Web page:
AM Best: Sept. 11 Attacks Changed the World’s Perception of Risk
More also has been put on the insurers through the Terrorism Risk Insurance Program. Every time it’s been renewed, more exposures have been put back to the insurers, said AM Best’s Christopher Graham.
- John Weber
- October 2021
The U.S. government backstop for terrorism risk has bolstered business insurers' capacity and enabled growth in commerce over the past 20 years. Thomas Mount, senior director, and Christopher Graham, senior industry analyst, both of AM Best, discuss Best's Special Report TRIA Has Generally Been Credit-Positive for Insurers. Following is an edited transcript of the interview.
If the Terrorism Risk Insurance Program had not been put in place, what might the insurance market have looked like in the years following?
Graham: It wasn't in place for 2002, and I think that gives us a good guide as to what might have happened, although if you ask 50 people, you might get 50 different answers on this.
We had a lot of companies put terroristic exclusions in, and they probably would have stayed in place.
This stemmed from the reinsurers excluding it, and the primary insurers didn't want to bear the full risk, so they put exclusions in their policies, and the regulators approved it, because everyone knew that, without it, many insurers would leave the marketplace.
Workers' comp is the one line that continued to cover terrorism, because it was statutory. The insurers didn't have any way around that. We saw the advent of workers' comp catastrophe covers come from that.
Would there have been a continued crunch, like we saw in 2002, on the residual markets for workers' comp? That's quite possible. Primary insurers at the time were more worried about their aggregate exposures to a terroristic event, not so much any one risk that they were looking at.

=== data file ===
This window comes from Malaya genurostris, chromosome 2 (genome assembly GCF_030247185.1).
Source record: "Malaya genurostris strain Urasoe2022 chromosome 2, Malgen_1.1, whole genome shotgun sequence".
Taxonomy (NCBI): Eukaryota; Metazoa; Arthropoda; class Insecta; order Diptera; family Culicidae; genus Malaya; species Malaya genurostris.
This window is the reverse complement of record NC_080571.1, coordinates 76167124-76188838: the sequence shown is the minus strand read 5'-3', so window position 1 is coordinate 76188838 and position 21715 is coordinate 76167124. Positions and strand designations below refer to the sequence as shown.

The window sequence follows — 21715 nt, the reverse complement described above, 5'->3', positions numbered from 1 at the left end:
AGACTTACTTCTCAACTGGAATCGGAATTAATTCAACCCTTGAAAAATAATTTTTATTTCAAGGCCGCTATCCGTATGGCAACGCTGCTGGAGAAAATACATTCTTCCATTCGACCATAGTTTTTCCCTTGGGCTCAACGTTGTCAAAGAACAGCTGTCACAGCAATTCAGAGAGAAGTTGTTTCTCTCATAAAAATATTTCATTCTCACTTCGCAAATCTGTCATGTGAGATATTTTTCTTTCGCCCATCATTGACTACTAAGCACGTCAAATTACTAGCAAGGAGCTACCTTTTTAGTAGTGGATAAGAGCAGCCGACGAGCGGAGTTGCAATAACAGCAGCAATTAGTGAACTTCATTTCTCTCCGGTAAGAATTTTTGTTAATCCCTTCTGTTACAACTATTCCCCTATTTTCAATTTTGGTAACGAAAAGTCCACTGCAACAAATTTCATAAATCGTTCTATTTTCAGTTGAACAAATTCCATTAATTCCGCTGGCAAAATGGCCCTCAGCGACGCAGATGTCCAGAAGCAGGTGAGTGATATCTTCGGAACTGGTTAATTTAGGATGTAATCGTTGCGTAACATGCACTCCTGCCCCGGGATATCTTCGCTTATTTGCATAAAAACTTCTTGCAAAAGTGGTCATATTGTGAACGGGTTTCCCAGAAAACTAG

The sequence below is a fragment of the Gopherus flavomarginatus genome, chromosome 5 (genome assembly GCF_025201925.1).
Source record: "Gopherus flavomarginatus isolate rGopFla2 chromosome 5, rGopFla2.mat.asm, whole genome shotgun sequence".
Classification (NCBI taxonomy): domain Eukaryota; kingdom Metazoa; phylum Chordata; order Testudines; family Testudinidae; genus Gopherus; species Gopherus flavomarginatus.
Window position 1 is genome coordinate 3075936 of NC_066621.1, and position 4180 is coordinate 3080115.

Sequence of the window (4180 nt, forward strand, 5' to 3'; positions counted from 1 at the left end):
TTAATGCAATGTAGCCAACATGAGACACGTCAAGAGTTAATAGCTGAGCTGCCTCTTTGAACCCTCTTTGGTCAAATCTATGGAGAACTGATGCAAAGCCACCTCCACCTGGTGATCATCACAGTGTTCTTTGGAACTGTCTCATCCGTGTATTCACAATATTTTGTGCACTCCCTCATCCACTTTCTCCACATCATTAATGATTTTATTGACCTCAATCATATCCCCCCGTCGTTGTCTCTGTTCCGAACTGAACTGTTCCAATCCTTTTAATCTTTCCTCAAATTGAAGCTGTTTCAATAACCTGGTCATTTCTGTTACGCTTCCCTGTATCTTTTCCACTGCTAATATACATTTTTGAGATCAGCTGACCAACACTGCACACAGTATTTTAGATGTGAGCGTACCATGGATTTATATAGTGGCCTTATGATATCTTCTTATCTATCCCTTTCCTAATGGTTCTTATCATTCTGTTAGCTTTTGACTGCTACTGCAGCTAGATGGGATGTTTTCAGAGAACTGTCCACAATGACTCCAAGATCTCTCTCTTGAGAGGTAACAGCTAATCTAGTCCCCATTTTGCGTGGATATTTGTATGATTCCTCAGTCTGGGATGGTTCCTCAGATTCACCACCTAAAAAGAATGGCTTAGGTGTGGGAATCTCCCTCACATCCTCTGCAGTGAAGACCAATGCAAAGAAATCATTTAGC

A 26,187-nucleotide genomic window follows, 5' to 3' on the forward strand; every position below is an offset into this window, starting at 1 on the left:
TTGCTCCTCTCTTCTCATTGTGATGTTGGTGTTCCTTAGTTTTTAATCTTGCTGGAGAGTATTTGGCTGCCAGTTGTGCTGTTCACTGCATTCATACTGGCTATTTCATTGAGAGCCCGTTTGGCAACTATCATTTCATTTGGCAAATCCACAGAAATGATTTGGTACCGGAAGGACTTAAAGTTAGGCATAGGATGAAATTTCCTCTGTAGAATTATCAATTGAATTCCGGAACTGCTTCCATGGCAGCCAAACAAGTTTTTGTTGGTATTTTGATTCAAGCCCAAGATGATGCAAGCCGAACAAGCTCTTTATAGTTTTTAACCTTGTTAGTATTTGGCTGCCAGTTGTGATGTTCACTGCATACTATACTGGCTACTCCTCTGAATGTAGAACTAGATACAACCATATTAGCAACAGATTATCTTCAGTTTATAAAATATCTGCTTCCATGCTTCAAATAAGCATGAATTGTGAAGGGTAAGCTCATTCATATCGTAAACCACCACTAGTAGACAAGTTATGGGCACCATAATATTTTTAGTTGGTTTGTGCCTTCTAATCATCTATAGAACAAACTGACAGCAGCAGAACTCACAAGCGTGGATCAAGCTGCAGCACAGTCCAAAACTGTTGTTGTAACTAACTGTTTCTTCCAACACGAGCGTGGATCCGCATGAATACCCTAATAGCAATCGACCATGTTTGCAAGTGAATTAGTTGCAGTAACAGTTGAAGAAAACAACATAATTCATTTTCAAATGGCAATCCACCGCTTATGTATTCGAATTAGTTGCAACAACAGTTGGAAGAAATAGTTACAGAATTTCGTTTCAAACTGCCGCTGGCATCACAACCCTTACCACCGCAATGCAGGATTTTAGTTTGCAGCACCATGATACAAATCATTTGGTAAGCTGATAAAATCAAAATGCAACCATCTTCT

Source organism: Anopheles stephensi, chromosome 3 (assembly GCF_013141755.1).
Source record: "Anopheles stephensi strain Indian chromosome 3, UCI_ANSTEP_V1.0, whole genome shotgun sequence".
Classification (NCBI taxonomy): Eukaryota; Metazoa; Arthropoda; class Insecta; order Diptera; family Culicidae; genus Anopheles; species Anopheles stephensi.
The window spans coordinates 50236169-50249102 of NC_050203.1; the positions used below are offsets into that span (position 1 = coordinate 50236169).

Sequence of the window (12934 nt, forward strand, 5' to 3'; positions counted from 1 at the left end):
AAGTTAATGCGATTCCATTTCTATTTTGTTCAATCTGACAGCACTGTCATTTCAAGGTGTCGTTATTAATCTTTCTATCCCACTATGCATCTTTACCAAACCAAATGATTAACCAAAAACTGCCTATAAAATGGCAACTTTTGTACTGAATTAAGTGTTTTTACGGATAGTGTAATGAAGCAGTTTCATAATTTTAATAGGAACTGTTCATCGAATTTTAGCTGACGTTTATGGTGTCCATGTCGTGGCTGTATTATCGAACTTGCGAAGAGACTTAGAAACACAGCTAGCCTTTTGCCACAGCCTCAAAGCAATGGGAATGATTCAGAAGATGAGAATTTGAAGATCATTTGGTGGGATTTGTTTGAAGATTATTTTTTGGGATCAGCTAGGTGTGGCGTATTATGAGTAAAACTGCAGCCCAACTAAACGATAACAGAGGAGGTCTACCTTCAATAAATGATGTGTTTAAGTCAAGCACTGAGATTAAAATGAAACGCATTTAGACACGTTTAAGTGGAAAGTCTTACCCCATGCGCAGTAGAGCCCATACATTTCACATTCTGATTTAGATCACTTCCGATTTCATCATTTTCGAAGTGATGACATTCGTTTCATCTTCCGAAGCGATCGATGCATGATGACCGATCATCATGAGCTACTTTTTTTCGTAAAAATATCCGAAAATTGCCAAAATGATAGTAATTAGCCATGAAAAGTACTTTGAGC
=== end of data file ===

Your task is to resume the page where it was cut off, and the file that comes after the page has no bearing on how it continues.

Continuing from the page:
They were pulling out of markets just on aggregate exposure. I think you would have seen more of that.
Where it went from there, could other capital markets have gotten involved? That would be one possible event that might have happened.
Do you think the backstop has evolved enough to address today's world?
Graham: Yes, has it evolved enough? Well, they've kept the cap at $100 billion. That's been unchanged, and when you consider $100 billion in 2001 and 2002 versus today, you've probably lost half of that value on inflation. More has also been put on the insurers through TRIP. Every time it's been renewed, more exposures have been put back to the insurers.
How did Sept. 11 impact AM Best's rating process?
Mount: The terrorist attack had a huge impact on AM Best's rating process. Never before had a single event affected so many different lines of business, and coverages all at one time. It was a wake-up call to insurers that they had to do a better job of factoring this aggregate information from all lines of businesses and coverages at each individual location they provided coverage. Right after the attack, AM Best did what they normally do after any catastrophic event. They started calling the rating unit and asking, “What do you think your estimated losses are?” Then we sent out a survey asking questions about how do you capture that information?
How are you going to aggregate and manage that risk and those exposures? A couple years after that, we met with terrorism modeling firms, and insurers. We designed a supplemental rating questionnaire, a set of questions that were designed to say, “Well, what would your losses be if you had a five- or six-ton truck bomb go off at one of your largest aggregate-exposed locations?” We asked for that information gross and then net of reinsurance and net of TRIP. Then we wrote a criteria to use that information. It was a stress test, saying suppose you have that five- or six-ton truck bomb go off at your largest exposed location, and there's no TRIP. What will your losses be? What would be the impact on your capital adequacy? That stress test, since it focuses on what happens if there's a loss and no TRIP to back that up, it gains greater importance every time TRIP comes up for renewal.